It's even more common for working researchers to have direct family members with the disease they study (I do), therefore putting us at risk of developing the disease ourselves as we grow older. This is because so many of the big multi-factorial disease are linked to age, so of course people are less likely to actually have heart disease or cancer while they do their PhD and choose their field. Whereas seeing a parent or grand-parent dealing with whatever disease is a standard motivation for deciding what to study.

I would say that part of why this is difficult to google because it happens so often and because honestly it's often kind of boring. For all the stories like those above you many more stories like mine, where I got interested in intestines simply because I can literally feel my ileo-ceacal junction and that piqued my curiosity.
posted by shelleycat at 10:11 AM on October 2, 2016 [6 favorites]


Seth Roberts was hugely focused on self-experimentation.

Terry Oberley had chronic kidney disease (as did his late twin) and did a lot of work in nephrology and dialysis.
posted by teremala at 10:13 AM on October 2, 2016


I'm currently reading The Midnight Disease by Dr. Alice W. Flaherty, which she wrote in the wake of her experiences with hypergraphia.
posted by xenization at 10:14 AM on October 2, 2016


While studying brain scans to search for patterns that correlated with psychopathic behavior, James Fallon found that his own brain fit the profile.
posted by HandfulOfDust at 10:28 AM on October 2, 2016 [6 favorites]




Is there a specific targeted goal here? Any number of people in healthcare work relatedly to their condition without doing overt research, or do uncredited research for industry teams.

If families/children count, then Matt Might has been rather clear that his computer research on the intersection of computer science to biology and medicine has major origins in his child's condition.
posted by beaning at 11:05 AM on October 2, 2016 [2 favorites]


Nancy Wexler led the research team that discovered the genetic mutation responsible for Huntington's disease, on the tip of the short arm of chromosome 4. She has a 50/50 chance of getting Huntington's herself, from her mother who died of it.
posted by Steller's Jay at 11:27 AM on October 2, 2016 [1 favorite]


Auto-appendectomy in the Antarctic: case report
Vladislav Rogozov, consultant anaesthetist, Neil Bermel, professor of Russian and Slavonic studies3
(pdf)
posted by Jakey at 11:32 AM on October 2, 2016 [2 favorites]


I do this (link to my website is in my profile). I have chronic kidney disease and study the psychosocial aspects of information behavior, often focusing on kidney disease as a context.

You may want to look at the term "autoethnography" -- this is a common methodological approach in the social sciences for what you describe. I do not conduct autoethnographies, but the term might help open a window into the type of research that you're seeking.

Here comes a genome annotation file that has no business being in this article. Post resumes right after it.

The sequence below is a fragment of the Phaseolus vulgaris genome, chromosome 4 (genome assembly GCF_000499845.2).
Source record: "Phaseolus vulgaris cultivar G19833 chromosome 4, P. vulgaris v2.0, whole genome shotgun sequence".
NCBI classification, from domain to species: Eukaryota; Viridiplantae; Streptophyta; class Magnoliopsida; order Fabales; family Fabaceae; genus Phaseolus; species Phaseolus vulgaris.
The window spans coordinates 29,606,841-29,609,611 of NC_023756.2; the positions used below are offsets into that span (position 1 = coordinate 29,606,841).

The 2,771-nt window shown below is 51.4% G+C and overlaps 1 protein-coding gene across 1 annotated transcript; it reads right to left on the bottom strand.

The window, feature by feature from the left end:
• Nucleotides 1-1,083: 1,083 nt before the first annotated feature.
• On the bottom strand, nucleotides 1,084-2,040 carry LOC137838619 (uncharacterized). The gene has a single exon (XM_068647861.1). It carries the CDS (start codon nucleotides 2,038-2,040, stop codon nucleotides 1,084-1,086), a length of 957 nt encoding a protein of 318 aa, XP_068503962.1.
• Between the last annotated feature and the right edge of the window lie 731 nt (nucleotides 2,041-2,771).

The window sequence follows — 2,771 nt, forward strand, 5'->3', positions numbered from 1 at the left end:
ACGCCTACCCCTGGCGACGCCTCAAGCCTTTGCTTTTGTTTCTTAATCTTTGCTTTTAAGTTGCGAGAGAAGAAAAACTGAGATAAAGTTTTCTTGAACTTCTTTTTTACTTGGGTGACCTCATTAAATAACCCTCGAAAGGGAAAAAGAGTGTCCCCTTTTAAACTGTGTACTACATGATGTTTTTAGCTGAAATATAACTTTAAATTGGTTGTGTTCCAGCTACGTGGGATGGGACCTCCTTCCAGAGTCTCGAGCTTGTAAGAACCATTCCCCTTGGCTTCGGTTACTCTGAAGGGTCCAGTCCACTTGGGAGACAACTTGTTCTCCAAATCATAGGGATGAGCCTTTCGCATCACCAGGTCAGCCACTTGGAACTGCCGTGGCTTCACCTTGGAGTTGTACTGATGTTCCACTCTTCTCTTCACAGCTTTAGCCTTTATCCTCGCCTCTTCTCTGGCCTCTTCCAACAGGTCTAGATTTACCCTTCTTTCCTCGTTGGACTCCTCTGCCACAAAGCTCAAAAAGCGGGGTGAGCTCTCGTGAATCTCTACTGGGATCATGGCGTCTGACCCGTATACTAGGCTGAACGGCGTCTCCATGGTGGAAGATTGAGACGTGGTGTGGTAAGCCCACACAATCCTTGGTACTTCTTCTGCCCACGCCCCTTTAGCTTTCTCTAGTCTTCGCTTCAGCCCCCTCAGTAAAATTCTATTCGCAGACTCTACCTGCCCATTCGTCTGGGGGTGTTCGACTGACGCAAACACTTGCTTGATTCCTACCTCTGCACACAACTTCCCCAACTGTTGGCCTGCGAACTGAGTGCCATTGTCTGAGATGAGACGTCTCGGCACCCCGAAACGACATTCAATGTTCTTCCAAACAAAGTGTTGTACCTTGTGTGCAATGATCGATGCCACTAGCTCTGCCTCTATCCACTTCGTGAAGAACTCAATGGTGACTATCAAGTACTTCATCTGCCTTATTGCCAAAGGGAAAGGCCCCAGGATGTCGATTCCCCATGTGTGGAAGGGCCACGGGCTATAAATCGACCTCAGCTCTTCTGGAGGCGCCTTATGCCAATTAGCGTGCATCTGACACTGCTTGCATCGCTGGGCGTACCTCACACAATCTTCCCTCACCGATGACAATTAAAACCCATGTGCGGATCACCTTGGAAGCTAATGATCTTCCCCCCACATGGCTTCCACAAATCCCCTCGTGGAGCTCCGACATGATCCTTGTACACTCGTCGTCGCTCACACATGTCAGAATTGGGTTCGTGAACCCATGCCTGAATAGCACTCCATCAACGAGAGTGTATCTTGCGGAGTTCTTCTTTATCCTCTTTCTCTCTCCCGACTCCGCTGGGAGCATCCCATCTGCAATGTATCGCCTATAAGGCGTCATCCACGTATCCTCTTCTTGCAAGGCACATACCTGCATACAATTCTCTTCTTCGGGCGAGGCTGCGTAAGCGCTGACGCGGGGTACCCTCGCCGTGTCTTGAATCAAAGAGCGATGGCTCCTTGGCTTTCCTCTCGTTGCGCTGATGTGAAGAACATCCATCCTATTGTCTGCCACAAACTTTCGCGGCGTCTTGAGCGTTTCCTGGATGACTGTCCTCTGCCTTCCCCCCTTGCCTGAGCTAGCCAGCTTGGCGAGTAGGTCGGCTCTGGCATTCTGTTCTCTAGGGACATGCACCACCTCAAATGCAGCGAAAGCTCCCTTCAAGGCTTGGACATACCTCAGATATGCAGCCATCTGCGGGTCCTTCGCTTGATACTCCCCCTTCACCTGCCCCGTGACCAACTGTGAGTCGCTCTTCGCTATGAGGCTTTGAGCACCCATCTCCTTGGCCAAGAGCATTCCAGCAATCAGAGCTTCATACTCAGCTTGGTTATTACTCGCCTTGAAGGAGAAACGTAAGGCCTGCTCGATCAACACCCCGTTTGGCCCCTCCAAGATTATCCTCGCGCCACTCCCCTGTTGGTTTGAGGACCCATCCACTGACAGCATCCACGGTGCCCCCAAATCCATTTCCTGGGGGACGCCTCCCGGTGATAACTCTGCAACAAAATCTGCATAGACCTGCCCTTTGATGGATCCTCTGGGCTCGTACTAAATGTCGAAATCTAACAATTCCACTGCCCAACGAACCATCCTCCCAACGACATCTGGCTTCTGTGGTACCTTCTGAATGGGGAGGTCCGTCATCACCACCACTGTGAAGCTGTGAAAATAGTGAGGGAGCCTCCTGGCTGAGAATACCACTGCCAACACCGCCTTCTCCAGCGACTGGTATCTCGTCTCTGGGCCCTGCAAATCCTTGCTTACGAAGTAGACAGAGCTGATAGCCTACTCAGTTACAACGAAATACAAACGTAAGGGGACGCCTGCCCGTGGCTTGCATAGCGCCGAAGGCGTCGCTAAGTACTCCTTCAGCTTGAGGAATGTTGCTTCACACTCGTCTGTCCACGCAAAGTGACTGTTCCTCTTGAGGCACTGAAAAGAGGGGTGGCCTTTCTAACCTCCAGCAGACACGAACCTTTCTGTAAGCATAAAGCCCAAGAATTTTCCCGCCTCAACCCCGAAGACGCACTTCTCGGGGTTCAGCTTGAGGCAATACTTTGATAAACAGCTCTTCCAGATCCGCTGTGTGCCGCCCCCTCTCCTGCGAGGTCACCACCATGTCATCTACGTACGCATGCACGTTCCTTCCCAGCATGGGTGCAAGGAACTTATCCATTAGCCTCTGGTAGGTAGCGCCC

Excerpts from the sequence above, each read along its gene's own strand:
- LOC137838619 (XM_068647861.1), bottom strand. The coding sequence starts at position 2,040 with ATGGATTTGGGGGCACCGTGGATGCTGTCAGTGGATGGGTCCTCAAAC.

posted by k8lin at 11:56 AM on October 2, 2016 [3 favorites]


Forßmann Invented cardiac catheterization in a self experiment.
posted by u2604ab at 12:57 PM on October 2, 2016 [1 favorite]


Temple Grandin is a brilliant psychologist who as shared numerous insights about animal and human psychology, and is world-renowned autism spokesperson.

https://en.wikipedia.org/wiki/Temple_Grandin
posted by nickggully at 1:37 PM on October 2, 2016 [1 favorite]


You might enjoy this story from The Moth about Ralph Steinmann, mentioned above.
posted by Red Desk at 2:03 PM on October 2, 2016


This may not be exactly what you are looking for, but Dr. Jerri Nielsen was the first person I thought of.
posted by SisterHavana at 7:26 PM on October 2, 2016


Jill Bolte Taylor- Neuroanatomist who suffered a stroke
posted by k8oglyph at 7:55 AM on October 3, 2016


Charles Van Riper was a person who stuttered, and also developed and researched stuttering treatments.
posted by christinetheslp at 6:22 PM on October 3, 2016


Possibly: the Jones fracture? It's a very particular kind of fracture to the fifth metatarsal bone of the foot, whereby you twist your ankle severely enough that the tendon actually pulls a chunk of the bone away. Most sufferers think at first that they just have a super-bad sprain and may even walk around for a while with it broken before they figure out something else is up.

Discovered by the orthopedist Sir Robert Jones, who suffered this exact kind of fracture while dancing at a party. (Also experienced by yours truly, who suffered it in precisely the same way.)
posted by EmpressCallipygos at 12:31 PM on October 6, 2016